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Angler Profile - June 2011

Tristan Lambert

Hillsboro Beach Inlet, Florida

By Carol Bareuther

"Nothing makes me feel as happy as when I’m fighting a blue marlin.” -14-year-old Tristan Lambert, grandson and son of, Jim Lambert, Sr. and Jr., aboard the 80-foot Merritt, Reel Tight. Fishing is something that Hillsboro Beach Inlet, Florida-angler, Tristan Lambert, has enjoyed all of his life. In fact, it’s a sport that has been a part of his family’s recreational life for at least three generations.

“The first time I remember fishing is when I four years old,” Tristan recalls. “It was 2001 and I was with my Dad in Isla Mujeres, Mexico. We were catching sailfish, dolphin and bonito. I loved catching those fish and my Dad was so happy when I did.”

Five years later, the then 9-year-old caught-and-released his first blue marlin while fishing with grandfather, Jim Lambert, Sr., on Lambert’s 80-foot Merritt, Reel Tight, off St. Thomas.

Tristan tells the fish tale: “I use to get seasick back then, so I took a Dramamine and went to sleep in the salon. I remember waking up in the dark salon and seeing the bright light of the cabin door open. Everyone was in motion in the cockpit. I was still groggy when they sat me in the fighting chair, tied me in, handed me the rod with the fish hooked, and started telling me what to do. I fought that fish for about 30 minutes. My arms almost went numb by the time I finally got the marlin up to the back of the boat and released it. My dad put me up on his shoulders so I could watch it swim away. He was insanely happy. My grandfather couldn’t stop smiling, but he was a little disappointed too. The crew estimated the fish weighed over 1000 pounds. My grandfather was happy for me, but he wished it was him because it was the fish he’d always hoped to catch.”

The fear of seasickness caused a hiatus in Tristan’s fishing for a few years.

Then recently, he says, “I realized my entire family had fished forever and I should re-think it and give it (sportfishing) another chance. So, I went out with my Dad in St. Thomas last summer. We had a great time. I won best junior angler in both the July Open and Boy Scout Tournament (USVI Open/Atlantic Blue Marlin Tournament). Those were both such positive experiences, and it was such an incredible feeling to reel in those fish, that I can promise you I’ll be back to fish in both of them this year.”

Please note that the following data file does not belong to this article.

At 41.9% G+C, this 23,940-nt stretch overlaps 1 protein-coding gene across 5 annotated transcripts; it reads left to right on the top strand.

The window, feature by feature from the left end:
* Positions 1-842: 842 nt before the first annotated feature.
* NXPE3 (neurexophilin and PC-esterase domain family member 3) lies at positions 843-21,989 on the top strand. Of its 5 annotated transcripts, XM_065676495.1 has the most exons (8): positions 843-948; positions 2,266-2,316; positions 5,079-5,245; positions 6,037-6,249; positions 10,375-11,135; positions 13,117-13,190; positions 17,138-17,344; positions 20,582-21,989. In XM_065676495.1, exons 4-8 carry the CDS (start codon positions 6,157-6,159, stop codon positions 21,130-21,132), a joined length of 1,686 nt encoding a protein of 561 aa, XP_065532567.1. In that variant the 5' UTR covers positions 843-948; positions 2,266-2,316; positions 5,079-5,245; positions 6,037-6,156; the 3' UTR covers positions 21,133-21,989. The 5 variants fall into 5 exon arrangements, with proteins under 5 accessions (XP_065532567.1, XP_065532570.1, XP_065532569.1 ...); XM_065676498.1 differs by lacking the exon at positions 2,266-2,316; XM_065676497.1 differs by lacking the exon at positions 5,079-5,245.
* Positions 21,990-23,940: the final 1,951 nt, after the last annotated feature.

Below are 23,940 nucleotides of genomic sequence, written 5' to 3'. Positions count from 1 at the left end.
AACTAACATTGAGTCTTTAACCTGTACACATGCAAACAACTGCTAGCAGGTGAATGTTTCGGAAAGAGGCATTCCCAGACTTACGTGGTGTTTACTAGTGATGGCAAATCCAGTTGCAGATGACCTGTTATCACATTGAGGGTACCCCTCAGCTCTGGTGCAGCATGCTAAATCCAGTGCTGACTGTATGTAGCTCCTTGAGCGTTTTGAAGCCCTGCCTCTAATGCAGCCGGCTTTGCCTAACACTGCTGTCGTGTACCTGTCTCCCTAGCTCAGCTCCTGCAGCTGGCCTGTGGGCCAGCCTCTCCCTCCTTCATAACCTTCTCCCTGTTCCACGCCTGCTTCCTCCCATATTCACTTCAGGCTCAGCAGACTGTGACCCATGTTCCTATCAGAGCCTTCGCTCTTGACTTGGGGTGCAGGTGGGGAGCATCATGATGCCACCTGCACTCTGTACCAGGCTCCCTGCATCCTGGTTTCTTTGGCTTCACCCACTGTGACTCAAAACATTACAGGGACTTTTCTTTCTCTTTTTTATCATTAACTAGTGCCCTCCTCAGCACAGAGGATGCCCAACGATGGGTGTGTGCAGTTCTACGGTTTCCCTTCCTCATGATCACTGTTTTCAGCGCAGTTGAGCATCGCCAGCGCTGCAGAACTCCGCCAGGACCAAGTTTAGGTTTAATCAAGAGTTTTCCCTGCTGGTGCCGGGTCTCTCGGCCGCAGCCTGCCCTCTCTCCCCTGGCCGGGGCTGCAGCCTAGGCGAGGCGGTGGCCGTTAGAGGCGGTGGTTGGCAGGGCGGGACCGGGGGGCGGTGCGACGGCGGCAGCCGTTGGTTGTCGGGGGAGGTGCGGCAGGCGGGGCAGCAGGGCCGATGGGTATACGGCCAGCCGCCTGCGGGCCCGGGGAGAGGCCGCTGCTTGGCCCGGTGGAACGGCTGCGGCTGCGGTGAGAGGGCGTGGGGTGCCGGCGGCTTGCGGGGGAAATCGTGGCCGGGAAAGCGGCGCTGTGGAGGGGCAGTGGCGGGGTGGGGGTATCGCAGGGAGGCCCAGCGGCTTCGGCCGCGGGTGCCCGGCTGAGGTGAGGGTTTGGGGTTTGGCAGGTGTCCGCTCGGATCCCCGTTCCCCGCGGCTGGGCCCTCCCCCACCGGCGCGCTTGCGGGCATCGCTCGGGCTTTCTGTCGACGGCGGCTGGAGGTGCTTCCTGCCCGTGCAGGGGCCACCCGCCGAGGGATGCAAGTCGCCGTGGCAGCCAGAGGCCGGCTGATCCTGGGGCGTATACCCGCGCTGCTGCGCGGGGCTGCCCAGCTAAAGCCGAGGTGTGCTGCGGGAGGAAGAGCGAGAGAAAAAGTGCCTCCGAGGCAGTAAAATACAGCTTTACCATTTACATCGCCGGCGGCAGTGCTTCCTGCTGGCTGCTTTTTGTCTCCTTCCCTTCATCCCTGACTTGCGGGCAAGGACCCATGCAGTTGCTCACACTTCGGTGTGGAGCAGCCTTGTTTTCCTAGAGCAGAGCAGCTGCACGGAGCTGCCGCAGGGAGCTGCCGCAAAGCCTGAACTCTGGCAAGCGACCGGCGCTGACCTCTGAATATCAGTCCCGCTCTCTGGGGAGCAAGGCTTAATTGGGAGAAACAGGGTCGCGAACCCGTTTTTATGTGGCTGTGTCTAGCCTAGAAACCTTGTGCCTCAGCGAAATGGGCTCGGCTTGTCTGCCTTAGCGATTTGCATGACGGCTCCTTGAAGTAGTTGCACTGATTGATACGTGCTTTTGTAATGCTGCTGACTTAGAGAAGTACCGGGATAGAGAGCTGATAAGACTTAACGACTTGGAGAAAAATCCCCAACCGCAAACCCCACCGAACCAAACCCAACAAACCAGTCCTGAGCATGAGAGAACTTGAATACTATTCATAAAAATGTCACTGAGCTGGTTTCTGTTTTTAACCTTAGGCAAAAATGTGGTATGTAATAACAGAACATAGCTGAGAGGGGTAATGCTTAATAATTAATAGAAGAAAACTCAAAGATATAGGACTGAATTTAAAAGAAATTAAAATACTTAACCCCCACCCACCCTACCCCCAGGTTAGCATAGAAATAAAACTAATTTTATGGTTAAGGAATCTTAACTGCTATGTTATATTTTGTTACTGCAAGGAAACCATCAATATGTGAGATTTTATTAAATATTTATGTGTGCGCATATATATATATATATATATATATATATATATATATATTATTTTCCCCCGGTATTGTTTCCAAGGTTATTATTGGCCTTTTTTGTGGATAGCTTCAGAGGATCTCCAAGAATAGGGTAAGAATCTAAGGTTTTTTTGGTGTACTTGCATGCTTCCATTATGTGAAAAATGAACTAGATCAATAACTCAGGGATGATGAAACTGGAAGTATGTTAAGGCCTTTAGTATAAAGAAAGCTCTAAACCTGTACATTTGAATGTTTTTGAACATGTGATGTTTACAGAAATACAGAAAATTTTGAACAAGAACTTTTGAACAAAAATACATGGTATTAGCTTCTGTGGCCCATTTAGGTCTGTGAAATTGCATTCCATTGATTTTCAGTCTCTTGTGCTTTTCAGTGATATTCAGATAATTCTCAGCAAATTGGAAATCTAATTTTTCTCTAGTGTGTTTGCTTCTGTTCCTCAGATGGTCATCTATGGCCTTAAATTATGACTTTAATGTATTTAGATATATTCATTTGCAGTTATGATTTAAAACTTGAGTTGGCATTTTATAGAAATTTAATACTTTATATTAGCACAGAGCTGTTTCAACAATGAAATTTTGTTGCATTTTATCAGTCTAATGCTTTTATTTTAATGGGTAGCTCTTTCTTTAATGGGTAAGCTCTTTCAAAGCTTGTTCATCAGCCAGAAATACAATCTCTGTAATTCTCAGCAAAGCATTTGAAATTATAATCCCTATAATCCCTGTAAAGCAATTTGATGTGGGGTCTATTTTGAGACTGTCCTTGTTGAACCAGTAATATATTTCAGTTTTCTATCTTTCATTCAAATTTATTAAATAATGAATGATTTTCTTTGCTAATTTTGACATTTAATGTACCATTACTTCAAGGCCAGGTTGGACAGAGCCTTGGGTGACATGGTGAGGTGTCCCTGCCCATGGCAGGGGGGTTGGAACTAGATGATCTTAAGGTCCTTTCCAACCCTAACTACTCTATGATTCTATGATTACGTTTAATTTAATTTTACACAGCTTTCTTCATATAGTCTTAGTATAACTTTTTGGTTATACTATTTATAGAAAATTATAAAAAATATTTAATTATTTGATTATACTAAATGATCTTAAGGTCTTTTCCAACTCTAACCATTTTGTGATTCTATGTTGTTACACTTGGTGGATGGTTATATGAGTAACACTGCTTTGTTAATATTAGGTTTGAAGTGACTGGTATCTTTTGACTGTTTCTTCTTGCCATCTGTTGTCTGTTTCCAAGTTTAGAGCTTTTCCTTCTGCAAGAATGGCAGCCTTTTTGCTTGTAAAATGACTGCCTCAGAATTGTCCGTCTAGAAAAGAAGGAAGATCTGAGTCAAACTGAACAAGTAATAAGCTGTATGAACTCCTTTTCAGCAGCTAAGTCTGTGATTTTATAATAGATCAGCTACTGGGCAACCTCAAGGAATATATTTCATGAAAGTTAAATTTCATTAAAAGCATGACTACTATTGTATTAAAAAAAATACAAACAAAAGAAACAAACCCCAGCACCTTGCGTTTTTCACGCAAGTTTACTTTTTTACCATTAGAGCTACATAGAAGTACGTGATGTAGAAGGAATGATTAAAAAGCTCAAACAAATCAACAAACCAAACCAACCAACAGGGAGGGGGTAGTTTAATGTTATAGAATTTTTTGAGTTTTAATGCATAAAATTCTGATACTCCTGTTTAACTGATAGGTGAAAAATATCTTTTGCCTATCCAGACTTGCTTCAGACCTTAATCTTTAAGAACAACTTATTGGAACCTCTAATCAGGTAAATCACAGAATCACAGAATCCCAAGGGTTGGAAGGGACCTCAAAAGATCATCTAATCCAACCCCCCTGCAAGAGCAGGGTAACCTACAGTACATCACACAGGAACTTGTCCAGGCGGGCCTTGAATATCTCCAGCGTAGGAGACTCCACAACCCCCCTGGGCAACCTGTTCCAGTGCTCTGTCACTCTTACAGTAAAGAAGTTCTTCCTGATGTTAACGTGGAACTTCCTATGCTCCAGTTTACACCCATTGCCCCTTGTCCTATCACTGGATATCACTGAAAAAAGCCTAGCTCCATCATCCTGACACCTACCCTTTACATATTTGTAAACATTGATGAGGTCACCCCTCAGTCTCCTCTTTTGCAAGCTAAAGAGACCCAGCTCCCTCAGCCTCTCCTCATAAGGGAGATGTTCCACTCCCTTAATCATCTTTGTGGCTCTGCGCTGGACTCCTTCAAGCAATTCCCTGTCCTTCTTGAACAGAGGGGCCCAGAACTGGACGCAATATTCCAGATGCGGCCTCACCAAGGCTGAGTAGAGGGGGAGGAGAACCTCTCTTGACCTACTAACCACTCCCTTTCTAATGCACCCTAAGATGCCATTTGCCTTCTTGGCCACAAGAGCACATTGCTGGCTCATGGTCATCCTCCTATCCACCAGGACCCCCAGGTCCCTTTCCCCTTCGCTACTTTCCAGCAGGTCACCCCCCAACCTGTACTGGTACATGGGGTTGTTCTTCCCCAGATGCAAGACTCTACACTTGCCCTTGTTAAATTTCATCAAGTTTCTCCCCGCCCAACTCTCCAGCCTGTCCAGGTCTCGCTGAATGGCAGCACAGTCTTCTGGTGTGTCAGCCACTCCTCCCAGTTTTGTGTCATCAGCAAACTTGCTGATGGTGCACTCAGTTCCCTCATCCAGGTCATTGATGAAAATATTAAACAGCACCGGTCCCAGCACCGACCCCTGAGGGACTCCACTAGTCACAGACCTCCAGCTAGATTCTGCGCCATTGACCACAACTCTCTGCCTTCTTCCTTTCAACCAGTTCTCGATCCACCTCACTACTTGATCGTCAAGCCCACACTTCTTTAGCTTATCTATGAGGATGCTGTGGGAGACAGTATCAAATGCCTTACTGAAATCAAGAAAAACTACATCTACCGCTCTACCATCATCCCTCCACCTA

One of Tristan’s most precious possessions is the hook necklace he was awarded in the July Open. The necklace was handcrafted by famed marine artist, David Wirth.

“I don’t go out of the house in the morning without three things: my phone, my shoes and that necklace,” Tristan says. “A friend told me to wear the hook facing my heart for good luck and that’s what I do. I’m superstitious.”

Tristan’s favorite marlin fishing technique is pitch-baiting.

“I like to see and feel the bite,” he says. “And, to see the fish lit up as it goes for the bait.”

This 6-foot tall teenager, with feet a size 12 shoe that barely fits on the fighting chair’s foot rest, also fishes straight legged for added leverage when reeling.

“I can get an extra half crank that way and get the fish in faster,” he says. “Sometimes I’ll alternate between straight leg and letting the fish slide me. That gives me more maneuverability when fighting.”

One of Tristan’s best fishing days occurred last December.

“We went sail-fishing in the north Boca inlet, right off from where the water tower looks like a martini glass, with just our two mates, Fly and Jose,” Tristan tells. “My two friends, Megan and Destiny, love to fish and this trip gave them the opportunity to. We ended up catching 19 out of 21 sailfish, on kites and flat lines, and one of them was Megan’s first sailfish. That’s pretty incredible because we were only out for a half day. The bite was pretty consistent. As soon as one fish came off, you had to be on your toes for the next.”

When he’s not fishing, Tristan enjoys running the family’s boats.

“My Dad taught me how to drive the 54 Bertram when I was 7,” he says. “I remember there was a way he could drive the boat remotely without standing at the helm. I’d get mad when I realized it was him driving rather than me.”

In later years, Tristan continues, “Capt. Eddie (Herbert) taught me how to dock and pull out on the 80-footer. My Dad wanted to make sure I knew how to do it and he was surprised by how fast I learned.”

Tristan got his chance to skipper the 80-footer, Reel Tight, last year when Capt. Herbert and one of the mates were on vacation. “The tide was too low to put our 42-foot center console in the water. So, my Dad asked me to go out with him so he didn’t have to run the 80. I remember it was my first time backing down on a sailfish when my sister’s friend had one on the line.”

In his 14 years, Tristan has caught and released more than a dozen blue marlin and angled in destinations such as Florida, Mexico, the Bahamas and St. Thomas. This is all while attending school; he graduates from 8th grade in June, and playing baseball, a sport his Dad coaches.

“When I grow up and after I finish college I know I want to live on the water,” Tristan says. “I never want to ever stop fishing.”